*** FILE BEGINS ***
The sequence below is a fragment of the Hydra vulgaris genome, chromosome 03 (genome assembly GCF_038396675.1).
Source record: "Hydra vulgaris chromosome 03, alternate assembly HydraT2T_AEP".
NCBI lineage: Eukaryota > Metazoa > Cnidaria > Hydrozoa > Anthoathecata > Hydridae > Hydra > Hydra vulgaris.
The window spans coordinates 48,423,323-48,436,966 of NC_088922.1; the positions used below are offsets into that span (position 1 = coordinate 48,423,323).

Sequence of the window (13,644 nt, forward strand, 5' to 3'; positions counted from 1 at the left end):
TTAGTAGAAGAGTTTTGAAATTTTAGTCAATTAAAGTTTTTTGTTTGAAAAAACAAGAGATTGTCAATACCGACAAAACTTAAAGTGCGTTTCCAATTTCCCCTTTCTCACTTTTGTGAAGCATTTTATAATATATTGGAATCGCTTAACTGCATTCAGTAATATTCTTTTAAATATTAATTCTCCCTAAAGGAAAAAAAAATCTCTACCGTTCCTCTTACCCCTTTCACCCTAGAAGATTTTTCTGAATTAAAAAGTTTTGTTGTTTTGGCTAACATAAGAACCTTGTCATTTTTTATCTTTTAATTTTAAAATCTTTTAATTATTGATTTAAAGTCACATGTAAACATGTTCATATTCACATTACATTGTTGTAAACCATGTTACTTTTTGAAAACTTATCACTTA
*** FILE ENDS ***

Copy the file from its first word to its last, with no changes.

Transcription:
The sequence below is a fragment of the Hydra vulgaris genome, chromosome 03 (genome assembly GCF_038396675.1).
Source record: "Hydra vulgaris chromosome 03, alternate assembly HydraT2T_AEP".
NCBI lineage: Eukaryota > Metazoa > Cnidaria > Hydrozoa > Anthoathecata > Hydridae > Hydra > Hydra vulgaris.
The window spans coordinates 48,423,323-48,436,966 of NC_088922.1; the positions used below are offsets into that span (position 1 = coordinate 48,423,323).

Sequence of the window (13,644 nt, forward strand, 5' to 3'; positions counted from 1 at the left end):
TTAGTAGAAGAGTTTTGAAATTTTAGTCAATTAAAGTTTTTTGTTTGAAAAAACAAGAGATTGTCAATACCGACAAAACTTAAAGTGCGTTTCCAATTTCCCCTTTCTCACTTTTGTGAAGCATTTTATAATATATTGGAATCGCTTAACTGCATTCAGTAATATTCTTTTAAATATTAATTCTCCCTAAAGGAAAAAAAAATCTCTACCGTTCCTCTTACCCCTTTCACCCTAGAAGATTTTTCTGAATTAAAAAGTTTTGTTGTTTTGGCTAACATAAGAACCTTGTCATTTTTTATCTTTTAATTTTAAAATCTTTTAATTATTGATTTAAAGTCACATGTAAACATGTTCATATTCACATTACATTGTTGTAAACCATGTTACTTTTTGAAAACTTATCACTTA